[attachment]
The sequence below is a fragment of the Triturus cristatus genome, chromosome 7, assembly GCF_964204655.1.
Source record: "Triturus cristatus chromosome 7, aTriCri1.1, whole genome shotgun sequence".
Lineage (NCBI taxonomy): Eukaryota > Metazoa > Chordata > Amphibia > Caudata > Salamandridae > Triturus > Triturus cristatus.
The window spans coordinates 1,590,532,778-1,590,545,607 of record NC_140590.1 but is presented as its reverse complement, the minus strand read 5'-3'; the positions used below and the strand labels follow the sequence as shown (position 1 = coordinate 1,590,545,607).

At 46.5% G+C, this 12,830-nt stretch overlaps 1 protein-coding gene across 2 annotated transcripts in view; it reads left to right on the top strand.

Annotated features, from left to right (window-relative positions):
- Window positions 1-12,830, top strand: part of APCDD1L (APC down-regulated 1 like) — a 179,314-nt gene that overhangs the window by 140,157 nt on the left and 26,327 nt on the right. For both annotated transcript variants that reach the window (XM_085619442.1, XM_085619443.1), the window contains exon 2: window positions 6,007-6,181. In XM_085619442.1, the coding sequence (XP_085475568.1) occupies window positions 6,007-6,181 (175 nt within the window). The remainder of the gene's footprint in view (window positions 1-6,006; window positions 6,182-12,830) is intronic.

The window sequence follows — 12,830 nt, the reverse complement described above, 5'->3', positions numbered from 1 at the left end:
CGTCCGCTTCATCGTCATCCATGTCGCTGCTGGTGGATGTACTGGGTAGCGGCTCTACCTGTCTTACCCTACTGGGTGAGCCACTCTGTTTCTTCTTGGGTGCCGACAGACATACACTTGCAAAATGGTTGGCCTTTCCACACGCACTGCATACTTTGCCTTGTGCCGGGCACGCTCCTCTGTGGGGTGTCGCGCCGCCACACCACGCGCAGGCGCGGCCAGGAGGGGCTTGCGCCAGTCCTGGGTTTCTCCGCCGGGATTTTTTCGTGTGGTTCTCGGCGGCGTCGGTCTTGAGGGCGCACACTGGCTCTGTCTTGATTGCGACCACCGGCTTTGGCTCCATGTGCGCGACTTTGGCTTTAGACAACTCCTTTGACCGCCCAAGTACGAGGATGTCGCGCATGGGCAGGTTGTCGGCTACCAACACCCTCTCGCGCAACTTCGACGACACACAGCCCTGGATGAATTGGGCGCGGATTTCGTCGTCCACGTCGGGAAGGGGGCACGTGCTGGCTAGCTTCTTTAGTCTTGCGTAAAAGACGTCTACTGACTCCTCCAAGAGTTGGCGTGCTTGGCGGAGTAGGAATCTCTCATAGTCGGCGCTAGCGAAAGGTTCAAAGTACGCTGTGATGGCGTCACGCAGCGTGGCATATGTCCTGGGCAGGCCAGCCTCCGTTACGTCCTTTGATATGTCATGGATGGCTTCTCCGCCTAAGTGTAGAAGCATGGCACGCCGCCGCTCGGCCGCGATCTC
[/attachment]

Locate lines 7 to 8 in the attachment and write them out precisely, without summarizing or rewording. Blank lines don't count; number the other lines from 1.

- Window positions 1-12,830, top strand: part of APCDD1L (APC down-regulated 1 like) — a 179,314-nt gene that overhangs the window by 140,157 nt on the left and 26,327 nt on the right. For both annotated transcript variants that reach the window (XM_085619442.1, XM_085619443.1), the window contains exon 2: window positions 6,007-6,181. In XM_085619442.1, the coding sequence (XP_085475568.1) occupies window positions 6,007-6,181 (175 nt within the window). The remainder of the gene's footprint in view (window positions 1-6,006; window positions 6,182-12,830) is intronic.

The window sequence follows — 12,830 nt, the reverse complement described above, 5'->3', positions numbered from 1 at the left end: